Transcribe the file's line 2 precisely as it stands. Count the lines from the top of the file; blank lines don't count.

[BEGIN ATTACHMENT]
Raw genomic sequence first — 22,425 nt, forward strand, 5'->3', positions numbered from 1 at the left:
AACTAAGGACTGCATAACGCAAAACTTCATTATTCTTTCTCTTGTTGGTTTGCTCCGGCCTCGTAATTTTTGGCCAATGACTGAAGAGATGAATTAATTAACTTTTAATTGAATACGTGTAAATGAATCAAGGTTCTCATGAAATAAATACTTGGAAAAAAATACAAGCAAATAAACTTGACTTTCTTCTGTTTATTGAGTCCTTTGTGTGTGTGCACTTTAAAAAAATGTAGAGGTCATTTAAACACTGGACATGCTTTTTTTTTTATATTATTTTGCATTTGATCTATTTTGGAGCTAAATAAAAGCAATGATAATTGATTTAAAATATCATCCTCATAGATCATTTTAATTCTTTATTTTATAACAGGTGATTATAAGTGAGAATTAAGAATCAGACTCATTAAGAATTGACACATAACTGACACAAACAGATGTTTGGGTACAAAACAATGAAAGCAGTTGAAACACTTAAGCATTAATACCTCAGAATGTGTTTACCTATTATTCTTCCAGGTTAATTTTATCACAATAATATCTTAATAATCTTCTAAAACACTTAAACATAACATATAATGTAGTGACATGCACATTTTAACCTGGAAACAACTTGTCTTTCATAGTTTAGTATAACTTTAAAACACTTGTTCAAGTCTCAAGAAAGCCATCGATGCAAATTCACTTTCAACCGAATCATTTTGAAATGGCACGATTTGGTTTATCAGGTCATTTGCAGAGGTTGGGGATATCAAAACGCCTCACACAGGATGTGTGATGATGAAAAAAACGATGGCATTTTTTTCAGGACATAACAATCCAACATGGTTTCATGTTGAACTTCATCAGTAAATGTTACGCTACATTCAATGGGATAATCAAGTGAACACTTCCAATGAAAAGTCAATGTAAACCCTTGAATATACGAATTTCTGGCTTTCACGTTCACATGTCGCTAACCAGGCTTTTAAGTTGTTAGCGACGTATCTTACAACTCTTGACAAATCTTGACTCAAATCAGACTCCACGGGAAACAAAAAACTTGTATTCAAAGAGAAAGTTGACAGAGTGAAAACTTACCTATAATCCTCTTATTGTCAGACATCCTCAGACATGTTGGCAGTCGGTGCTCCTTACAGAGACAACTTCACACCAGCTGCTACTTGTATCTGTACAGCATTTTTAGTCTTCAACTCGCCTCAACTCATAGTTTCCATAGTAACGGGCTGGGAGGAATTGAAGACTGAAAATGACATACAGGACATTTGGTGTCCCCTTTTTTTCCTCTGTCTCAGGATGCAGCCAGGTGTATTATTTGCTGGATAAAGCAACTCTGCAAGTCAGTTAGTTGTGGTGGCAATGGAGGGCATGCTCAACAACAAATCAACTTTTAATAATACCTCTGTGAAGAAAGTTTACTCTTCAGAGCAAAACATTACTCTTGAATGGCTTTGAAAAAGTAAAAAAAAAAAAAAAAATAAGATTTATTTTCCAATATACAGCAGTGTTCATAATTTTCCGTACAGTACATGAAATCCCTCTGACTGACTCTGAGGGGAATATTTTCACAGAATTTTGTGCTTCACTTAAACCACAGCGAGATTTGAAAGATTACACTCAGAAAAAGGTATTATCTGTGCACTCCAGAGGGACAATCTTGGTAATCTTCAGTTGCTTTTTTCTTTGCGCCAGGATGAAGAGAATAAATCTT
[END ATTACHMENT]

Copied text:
AACTAAGGACTGCATAACGCAAAACTTCATTATTCTTTCTCTTGTTGGTTTGCTCCGGCCTCGTAATTTTTGGCCAATGACTGAAGAGATGAATTAATTAACTTTTAATTGAATACGTGTAAATGAATCAAGGTTCTCATGAAATAAATACTTGGAAAAAAATACAAGCAAATAAACTTGACTTTCTTCTGTTTATTGAGTCCTTTGTGTGTGTGCACTTTAAAAAAATGTAGAGGTCATTTAAACACTGGACATGCTTTTTTTTTTATATTATTTTGCATTTGATCTATTTTGGAGCTAAATAAAAGCAATGATAATTGATTTAAAATATCATCCTCATAGATCATTTTAATTCTTTATTTTATAACAGGTGATTATAAGTGAGAATTAAGAATCAGACTCATTAAGAATTGACACATAACTGACACAAACAGATGTTTGGGTACAAAACAATGAAAGCAGTTGAAACACTTAAGCATTAATACCTCAGAATGTGTTTACCTATTATTCTTCCAGGTTAATTTTATCACAATAATATCTTAATAATCTTCTAAAACACTTAAACATAACATATAATGTAGTGACATGCACATTTTAACCTGGAAACAACTTGTCTTTCATAGTTTAGTATAACTTTAAAACACTTGTTCAAGTCTCAAGAAAGCCATCGATGCAAATTCACTTTCAACCGAATCATTTTGAAATGGCACGATTTGGTTTATCAGGTCATTTGCAGAGGTTGGGGATATCAAAACGCCTCACACAGGATGTGTGATGATGAAAAAAACGATGGCATTTTTTTCAGGACATAACAATCCAACATGGTTTCATGTTGAACTTCATCAGTAAATGTTACGCTACATTCAATGGGATAATCAAGTGAACACTTCCAATGAAAAGTCAATGTAAACCCTTGAATATACGAATTTCTGGCTTTCACGTTCACATGTCGCTAACCAGGCTTTTAAGTTGTTAGCGACGTATCTTACAACTCTTGACAAATCTTGACTCAAATCAGACTCCACGGGAAACAAAAAACTTGTATTCAAAGAGAAAGTTGACAGAGTGAAAACTTACCTATAATCCTCTTATTGTCAGACATCCTCAGACATGTTGGCAGTCGGTGCTCCTTACAGAGACAACTTCACACCAGCTGCTACTTGTATCTGTACAGCATTTTTAGTCTTCAACTCGCCTCAACTCATAGTTTCCATAGTAACGGGCTGGGAGGAATTGAAGACTGAAAATGACATACAGGACATTTGGTGTCCCCTTTTTTTCCTCTGTCTCAGGATGCAGCCAGGTGTATTATTTGCTGGATAAAGCAACTCTGCAAGTCAGTTAGTTGTGGTGGCAATGGAGGGCATGCTCAACAACAAATCAACTTTTAATAATACCTCTGTGAAGAAAGTTTACTCTTCAGAGCAAAACATTACTCTTGAATGGCTTTGAAAAAGTAAAAAAAAAAAAAAAAATAAGATTTATTTTCCAATATACAGCAGTGTTCATAATTTTCCGTACAGTACATGAAATCCCTCTGACTGACTCTGAGGGGAATATTTTCACAGAATTTTGTGCTTCACTTAAACCACAGCGAGATTTGAAAGATTACACTCAGAAAAAGGTATTATCTGTGCACTCCAGAGGGACAATCTTGGTAATCTTCAGTTGCTTTTTTCTTTGCGCCAGGATGAAGAGAATAAATCTT